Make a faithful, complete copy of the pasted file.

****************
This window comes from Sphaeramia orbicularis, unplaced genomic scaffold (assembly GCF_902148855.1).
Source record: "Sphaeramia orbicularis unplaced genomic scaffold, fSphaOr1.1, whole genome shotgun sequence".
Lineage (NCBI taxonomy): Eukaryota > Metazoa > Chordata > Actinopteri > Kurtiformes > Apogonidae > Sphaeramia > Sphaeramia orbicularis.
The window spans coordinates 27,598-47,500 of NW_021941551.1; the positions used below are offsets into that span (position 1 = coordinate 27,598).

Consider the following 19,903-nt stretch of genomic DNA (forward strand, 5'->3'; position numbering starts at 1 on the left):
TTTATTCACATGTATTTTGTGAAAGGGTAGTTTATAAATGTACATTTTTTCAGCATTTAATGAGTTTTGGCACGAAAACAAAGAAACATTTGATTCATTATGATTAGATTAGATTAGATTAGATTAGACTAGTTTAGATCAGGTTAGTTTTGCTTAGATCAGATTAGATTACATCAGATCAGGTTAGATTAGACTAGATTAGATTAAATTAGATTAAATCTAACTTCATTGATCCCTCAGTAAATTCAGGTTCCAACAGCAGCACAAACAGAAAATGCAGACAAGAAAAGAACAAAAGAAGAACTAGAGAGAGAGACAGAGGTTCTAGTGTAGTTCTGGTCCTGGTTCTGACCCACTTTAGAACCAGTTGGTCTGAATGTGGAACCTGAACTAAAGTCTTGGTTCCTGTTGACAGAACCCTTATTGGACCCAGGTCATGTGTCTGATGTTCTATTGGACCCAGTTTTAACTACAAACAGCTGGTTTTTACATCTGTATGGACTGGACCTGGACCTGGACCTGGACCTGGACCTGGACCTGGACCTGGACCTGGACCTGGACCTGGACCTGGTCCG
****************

This window comes from Sphaeramia orbicularis, unplaced genomic scaffold (assembly GCF_902148855.1).
Source record: "Sphaeramia orbicularis unplaced genomic scaffold, fSphaOr1.1, whole genome shotgun sequence".
Lineage (NCBI taxonomy): Eukaryota > Metazoa > Chordata > Actinopteri > Kurtiformes > Apogonidae > Sphaeramia > Sphaeramia orbicularis.
The window spans coordinates 27,598-47,500 of NW_021941551.1; the positions used below are offsets into that span (position 1 = coordinate 27,598).

Consider the following 19,903-nt stretch of genomic DNA (forward strand, 5'->3'; position numbering starts at 1 on the left):
TTTATTCACATGTATTTTGTGAAAGGGTAGTTTATAAATGTACATTTTTTCAGCATTTAATGAGTTTTGGCACGAAAACAAAGAAACATTTGATTCATTATGATTAGATTAGATTAGATTAGATTAGACTAGTTTAGATCAGGTTAGTTTTGCTTAGATCAGATTAGATTACATCAGATCAGGTTAGATTAGACTAGATTAGATTAAATTAGATTAAATCTAACTTCATTGATCCCTCAGTAAATTCAGGTTCCAACAGCAGCACAAACAGAAAATGCAGACAAGAAAAGAACAAAAGAAGAACTAGAGAGAGAGACAGAGGTTCTAGTGTAGTTCTGGTCCTGGTTCTGACCCACTTTAGAACCAGTTGGTCTGAATGTGGAACCTGAACTAAAGTCTTGGTTCCTGTTGACAGAACCCTTATTGGACCCAGGTCATGTGTCTGATGTTCTATTGGACCCAGTTTTAACTACAAACAGCTGGTTTTTACATCTGTATGGACTGGACCTGGACCTGGACCTGGACCTGGACCTGGACCTGGACCTGGACCTGGACCTGGACCTGGACCTGGTCCG